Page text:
Patient views and challenges

Understanding patient challenges and experiences is a critical part of developing standards for access to cell and gene therapy (CGT). The shared CGT journey in our integrated view of stakeholder perspectives and challenges has many nuanced implications for patients.

The journey begins with the decision by the patient to seek out and receive a CGT treatment, which is strongly influenced by the disease severity and treatment options. For diseases with severe consequences, such as impacting life expectancy, the decision to seek CGT treatment is anticipated to be high. For diseases with less severe or more long-term consequences, only a small percentage of eligible patients may seek to be treated. How greatly available non-CGT treatments impact quality of life will also influence a decision for treatment.

Knowledge of clinical trial results of the cell or gene therapy will also likely factor into a patient’s decision making. CGTs are primarily targeted towards rare diseases, limiting the potential size of any clinical trials. At the time of initial regulatory approval and market launch for CGTs, real-world efficacy and durability are uncertain. Patients may need to consider performance uncertainty characterized as two types of risks:

  1. Uncertainty as to the expected benefits of treatments in a broader, real-world population, given that regulatory approval will be based on limited clinical trial data and real-world results are sometimes different from clinical trial results; and
  2. Uncertainty as to whether the benefits will be durable and if not, how long they will last.

Once a decision is made to seek treatment, the patient faces financial and implementation challenges. To understand the patient and caregiver financial and implementation challenges, FoCUS undertook a systematic literature review focusing on patient views about the impact of economic or financial burden, stress, or distress on patients, their caregivers, or family.

The results highlighted 27 themes spanning finances, mental health, demographics, and socioeconomics, and a range of challenges encompassing how patients and caregivers actually navigate the healthcare system to access treatment. FoCUS stakeholders have further examined the patient impact of these new therapies, and the financial and operational implications for their treatment.

Individual products in the broad category of CGTs have different profiles and characteristics that affect patient access and the various Precision Financing Solutions outlined by FoCUS stakeholders. For example, new infrastructure may be needed for treatment delivery and follow-up care. New information technology (IT) and data collection requirements may be required for product performance measures. These concepts are illustrated in the research briefs Precision Financing challenges for solid tumor adoptive T-cell therapies and Payer perspectives on outcomes tracking for value-based payment arrangements (VBPs). For these product profiles, patients share concerns with other stakeholders regarding risks, limitations, and unknowns.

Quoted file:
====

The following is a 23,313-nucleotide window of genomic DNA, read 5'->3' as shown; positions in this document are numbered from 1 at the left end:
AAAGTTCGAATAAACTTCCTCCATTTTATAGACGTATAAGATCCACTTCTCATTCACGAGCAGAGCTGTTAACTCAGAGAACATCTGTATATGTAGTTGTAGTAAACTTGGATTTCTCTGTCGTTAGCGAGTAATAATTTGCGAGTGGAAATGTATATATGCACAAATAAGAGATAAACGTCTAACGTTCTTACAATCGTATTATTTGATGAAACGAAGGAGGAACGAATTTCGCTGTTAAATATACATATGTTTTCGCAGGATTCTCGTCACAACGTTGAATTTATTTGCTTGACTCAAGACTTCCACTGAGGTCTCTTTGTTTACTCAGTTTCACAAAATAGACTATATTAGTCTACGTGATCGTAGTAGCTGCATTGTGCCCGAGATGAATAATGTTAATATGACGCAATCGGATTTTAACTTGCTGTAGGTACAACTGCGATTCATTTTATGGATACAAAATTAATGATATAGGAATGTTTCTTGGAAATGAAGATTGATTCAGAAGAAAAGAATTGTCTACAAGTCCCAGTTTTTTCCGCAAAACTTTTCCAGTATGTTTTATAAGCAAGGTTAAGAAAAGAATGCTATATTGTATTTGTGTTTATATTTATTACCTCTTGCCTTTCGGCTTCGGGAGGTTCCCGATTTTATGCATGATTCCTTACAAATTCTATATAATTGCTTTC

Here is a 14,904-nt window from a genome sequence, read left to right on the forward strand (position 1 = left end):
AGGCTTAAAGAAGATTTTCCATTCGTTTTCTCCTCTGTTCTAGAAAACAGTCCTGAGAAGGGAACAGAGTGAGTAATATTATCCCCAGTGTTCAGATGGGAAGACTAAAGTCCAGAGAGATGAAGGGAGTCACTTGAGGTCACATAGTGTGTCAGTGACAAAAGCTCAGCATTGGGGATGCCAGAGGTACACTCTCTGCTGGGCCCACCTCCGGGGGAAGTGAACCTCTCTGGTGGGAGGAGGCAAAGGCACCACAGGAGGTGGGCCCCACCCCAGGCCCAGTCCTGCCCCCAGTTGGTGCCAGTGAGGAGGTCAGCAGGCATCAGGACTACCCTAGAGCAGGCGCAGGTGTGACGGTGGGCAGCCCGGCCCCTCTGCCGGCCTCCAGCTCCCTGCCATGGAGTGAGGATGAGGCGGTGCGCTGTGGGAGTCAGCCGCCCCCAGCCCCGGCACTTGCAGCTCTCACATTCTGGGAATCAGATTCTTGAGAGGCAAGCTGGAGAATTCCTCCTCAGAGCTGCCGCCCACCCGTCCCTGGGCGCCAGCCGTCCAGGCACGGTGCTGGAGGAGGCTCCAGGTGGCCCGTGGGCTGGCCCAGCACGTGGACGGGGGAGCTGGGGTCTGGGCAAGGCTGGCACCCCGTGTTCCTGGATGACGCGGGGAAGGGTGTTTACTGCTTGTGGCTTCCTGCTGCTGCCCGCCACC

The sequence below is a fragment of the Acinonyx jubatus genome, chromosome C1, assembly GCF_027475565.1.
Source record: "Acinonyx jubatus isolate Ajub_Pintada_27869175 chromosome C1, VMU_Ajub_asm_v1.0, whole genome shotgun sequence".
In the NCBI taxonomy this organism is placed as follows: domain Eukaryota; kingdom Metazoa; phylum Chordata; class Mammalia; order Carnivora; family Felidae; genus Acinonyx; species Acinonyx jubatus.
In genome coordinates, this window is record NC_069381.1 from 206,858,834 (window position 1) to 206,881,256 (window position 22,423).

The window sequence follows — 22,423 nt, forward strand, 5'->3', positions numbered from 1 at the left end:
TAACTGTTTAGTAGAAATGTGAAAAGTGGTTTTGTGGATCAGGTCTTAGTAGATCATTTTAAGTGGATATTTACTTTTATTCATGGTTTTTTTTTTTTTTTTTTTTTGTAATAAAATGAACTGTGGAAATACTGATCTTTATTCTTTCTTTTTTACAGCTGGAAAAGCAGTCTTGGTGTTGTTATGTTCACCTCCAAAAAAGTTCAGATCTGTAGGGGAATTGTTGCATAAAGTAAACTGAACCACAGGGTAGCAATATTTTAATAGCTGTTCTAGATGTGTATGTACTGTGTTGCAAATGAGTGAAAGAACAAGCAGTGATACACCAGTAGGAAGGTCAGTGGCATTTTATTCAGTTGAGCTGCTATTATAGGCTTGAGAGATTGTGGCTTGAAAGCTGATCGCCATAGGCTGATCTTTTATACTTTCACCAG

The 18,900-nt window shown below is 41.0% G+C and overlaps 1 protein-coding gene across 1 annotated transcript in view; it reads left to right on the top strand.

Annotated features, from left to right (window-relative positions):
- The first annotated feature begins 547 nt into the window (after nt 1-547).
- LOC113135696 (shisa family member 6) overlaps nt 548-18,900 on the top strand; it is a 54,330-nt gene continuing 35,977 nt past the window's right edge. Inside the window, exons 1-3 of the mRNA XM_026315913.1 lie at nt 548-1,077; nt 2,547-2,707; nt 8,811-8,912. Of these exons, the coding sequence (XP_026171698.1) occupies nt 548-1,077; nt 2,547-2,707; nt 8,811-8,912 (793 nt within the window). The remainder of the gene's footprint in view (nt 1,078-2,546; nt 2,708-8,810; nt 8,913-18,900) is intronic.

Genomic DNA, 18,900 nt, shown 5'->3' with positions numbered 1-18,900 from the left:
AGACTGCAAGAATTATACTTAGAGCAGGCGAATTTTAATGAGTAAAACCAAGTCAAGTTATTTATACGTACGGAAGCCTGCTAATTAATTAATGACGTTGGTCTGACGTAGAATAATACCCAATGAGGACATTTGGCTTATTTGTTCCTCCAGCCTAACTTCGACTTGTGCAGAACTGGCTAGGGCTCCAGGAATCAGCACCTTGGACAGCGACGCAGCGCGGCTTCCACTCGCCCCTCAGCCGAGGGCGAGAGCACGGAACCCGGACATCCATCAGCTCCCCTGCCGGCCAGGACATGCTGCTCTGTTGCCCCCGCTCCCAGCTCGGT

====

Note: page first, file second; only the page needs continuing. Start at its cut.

Patient and caregiver experience will vary by payer and therapy, but there are several common issues:

1. Determining status for access to treatments: Patient access to therapies depends on a variety of factors, including geography, ability to navigate institutional environments, insurance status, and, when insured, the coverage and formulary decisions of payers. Resource navigation was the fourth-most common theme established (after payments, socio-economic challenges, and medical care reduction) in the FoCUS literature review. Patients need support that includes the management of financial challenges. This includes navigating the fragmented landscape of potential monies available and locating advisors who could help with this task.

2. Accessible provider networks: To control costs, some plans may restrict their provider networks, establishing ‘narrow networks.’ Moreover, for CGTs, there may be limited providers (Centers of Excellence) who are authorized by either a developer or a payer to deliver a particular therapy to ensure quality administration. Out-of-state access to providers and treatment centers may be needed.

Most CGTs today are administered by physicians certified to do so in Centers of Excellence (COE). These COEs may not exist in every state. Patients may need to travel out-of-state for treatment. (Read more here regarding COEs and here regarding out-of-state networks.) Payers may need to establish specific processes for patients to access providers who are not typically ‘in network.’ This is particularly relevant for Medicaid payers, HMOs, and regional plans who may traditionally work only with in-state providers.

3. Potential lost income: The patient’s age will determine whether and how the income-earning members of their household are affected. The lost income may result from the patient or caregiver’s limited availability to work due to health status and the time required for medical appointments. In some cases, there may be limited providers who are authorized to deliver a particular therapy within the patient’s regional area. As a result, patients will need to seek out new providers for which travel is required, causing the patient and/or caregiver to lose more time from work.

Some states have enacted paid family medical leave programs, which can help the income earners in these situations. Also, disability benefits provided by employers can protect a portion of lost income for patients who are employees. While helpful, these programs do not fully replace previous earnings.